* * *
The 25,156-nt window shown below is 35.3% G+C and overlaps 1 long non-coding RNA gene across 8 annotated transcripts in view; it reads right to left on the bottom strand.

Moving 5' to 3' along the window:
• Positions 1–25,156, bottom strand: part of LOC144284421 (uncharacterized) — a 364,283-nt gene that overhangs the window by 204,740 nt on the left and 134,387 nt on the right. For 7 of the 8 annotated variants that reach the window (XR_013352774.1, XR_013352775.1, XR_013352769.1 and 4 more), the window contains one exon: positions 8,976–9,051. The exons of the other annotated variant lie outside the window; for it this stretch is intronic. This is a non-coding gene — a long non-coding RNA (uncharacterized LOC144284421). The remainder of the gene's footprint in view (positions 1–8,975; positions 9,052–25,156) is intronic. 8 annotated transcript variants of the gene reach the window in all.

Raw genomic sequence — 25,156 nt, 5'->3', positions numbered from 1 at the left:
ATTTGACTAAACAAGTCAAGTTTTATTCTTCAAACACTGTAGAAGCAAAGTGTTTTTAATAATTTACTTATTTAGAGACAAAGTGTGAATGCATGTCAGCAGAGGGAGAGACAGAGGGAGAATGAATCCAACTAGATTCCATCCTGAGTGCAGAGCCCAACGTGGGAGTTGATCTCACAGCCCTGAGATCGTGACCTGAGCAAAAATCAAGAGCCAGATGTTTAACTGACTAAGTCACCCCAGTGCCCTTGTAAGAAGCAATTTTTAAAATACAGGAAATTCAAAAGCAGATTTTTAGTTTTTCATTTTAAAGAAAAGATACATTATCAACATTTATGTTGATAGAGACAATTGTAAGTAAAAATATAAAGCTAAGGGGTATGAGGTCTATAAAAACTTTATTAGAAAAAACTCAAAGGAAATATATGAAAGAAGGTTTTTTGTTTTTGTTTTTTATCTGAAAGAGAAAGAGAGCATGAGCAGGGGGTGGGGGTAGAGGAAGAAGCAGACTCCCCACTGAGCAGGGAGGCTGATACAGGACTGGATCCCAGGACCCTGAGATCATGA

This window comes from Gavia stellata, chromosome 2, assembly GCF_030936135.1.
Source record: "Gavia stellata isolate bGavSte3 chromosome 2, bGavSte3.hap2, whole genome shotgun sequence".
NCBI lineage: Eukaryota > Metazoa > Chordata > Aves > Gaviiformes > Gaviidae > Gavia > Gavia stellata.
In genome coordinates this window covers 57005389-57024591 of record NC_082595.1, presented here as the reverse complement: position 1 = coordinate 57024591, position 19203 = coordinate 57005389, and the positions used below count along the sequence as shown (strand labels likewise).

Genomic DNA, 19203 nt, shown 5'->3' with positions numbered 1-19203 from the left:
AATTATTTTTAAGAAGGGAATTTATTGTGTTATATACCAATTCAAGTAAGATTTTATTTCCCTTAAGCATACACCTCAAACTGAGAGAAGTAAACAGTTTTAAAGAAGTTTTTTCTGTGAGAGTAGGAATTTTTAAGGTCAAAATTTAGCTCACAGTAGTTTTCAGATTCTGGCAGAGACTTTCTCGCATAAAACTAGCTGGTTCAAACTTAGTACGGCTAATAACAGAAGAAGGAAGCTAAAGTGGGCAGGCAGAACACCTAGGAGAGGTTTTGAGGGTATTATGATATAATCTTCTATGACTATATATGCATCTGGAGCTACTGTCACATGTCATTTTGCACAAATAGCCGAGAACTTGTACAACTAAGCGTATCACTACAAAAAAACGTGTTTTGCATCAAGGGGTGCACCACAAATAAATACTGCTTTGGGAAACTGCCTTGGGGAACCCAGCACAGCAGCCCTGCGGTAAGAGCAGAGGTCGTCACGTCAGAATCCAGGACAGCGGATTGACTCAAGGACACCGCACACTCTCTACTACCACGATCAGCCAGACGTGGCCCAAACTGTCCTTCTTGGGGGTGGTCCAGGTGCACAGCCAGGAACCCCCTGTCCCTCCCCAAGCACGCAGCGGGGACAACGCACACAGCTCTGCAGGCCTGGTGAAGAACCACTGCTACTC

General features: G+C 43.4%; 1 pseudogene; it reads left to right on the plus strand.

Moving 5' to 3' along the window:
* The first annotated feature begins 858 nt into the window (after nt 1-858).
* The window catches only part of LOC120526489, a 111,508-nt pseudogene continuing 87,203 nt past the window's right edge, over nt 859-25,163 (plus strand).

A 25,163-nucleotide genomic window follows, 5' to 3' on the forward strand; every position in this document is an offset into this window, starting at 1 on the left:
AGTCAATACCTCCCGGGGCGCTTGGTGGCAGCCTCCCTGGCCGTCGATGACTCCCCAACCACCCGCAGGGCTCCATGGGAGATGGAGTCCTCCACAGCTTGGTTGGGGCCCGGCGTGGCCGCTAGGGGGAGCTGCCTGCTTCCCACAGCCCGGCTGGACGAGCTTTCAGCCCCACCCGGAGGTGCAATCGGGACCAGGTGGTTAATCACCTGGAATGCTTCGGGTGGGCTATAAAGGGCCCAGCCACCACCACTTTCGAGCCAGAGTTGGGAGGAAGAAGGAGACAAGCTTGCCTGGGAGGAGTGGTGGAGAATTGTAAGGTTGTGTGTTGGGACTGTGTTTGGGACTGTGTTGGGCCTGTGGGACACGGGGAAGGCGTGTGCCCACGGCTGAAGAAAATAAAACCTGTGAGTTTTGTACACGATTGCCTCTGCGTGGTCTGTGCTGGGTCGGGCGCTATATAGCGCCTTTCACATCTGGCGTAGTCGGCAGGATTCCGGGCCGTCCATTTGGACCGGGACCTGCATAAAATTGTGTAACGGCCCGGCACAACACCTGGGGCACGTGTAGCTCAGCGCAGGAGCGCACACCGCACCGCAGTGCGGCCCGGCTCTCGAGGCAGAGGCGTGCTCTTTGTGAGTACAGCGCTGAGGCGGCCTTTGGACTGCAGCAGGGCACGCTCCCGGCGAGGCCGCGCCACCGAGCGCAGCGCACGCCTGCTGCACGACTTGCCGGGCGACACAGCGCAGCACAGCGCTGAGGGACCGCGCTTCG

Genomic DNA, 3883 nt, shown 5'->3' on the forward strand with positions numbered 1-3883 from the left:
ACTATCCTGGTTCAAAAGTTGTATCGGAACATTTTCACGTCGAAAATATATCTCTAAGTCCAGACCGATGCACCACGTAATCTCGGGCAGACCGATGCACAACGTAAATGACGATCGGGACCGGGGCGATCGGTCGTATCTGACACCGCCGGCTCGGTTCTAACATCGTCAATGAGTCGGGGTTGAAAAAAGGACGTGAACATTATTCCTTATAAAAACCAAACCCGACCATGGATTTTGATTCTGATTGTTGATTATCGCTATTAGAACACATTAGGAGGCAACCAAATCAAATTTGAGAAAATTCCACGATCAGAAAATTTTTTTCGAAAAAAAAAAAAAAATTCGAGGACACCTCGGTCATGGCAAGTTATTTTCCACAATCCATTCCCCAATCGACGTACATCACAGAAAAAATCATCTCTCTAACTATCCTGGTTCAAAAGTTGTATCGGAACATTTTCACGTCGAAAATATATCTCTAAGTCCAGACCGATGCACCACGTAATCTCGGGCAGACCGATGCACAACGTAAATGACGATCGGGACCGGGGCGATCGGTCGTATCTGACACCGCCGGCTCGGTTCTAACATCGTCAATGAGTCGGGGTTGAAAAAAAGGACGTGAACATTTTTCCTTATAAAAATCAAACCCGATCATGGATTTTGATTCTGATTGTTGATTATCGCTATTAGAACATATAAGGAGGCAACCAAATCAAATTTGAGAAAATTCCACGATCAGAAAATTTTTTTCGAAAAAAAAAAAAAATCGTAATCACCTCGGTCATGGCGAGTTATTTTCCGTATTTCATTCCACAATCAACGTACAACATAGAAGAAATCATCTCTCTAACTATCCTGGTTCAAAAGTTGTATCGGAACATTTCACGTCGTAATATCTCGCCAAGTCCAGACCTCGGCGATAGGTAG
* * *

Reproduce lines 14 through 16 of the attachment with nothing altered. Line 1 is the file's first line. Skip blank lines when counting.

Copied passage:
* The first annotated feature begins 858 nt into the window (after nt 1-858).
* The window catches only part of LOC120526489, a 111,508-nt pseudogene continuing 87,203 nt past the window's right edge, over nt 859-25,163 (plus strand).

A 25,163-nucleotide genomic window follows, 5' to 3' on the forward strand; every position in this document is an offset into this window, starting at 1 on the left: